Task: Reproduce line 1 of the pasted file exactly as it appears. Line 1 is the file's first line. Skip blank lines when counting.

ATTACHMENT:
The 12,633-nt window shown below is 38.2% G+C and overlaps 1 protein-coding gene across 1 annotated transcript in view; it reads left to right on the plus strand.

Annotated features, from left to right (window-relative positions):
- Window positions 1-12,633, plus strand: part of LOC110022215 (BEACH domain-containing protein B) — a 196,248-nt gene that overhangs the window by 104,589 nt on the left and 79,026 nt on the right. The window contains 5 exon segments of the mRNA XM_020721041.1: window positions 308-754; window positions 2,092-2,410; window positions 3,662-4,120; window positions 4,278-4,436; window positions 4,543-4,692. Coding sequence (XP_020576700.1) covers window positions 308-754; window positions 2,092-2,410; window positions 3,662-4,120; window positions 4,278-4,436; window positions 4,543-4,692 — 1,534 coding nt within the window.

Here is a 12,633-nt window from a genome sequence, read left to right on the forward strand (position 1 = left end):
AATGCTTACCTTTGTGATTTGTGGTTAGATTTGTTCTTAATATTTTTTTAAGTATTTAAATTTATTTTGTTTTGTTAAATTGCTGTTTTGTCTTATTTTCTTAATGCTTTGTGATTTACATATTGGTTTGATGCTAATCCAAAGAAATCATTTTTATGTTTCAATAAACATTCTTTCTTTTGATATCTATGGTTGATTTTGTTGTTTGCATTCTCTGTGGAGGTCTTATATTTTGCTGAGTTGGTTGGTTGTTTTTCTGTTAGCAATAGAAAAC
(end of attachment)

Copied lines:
The 12,633-nt window shown below is 38.2% G+C and overlaps 1 protein-coding gene across 1 annotated transcript in view; it reads left to right on the plus strand.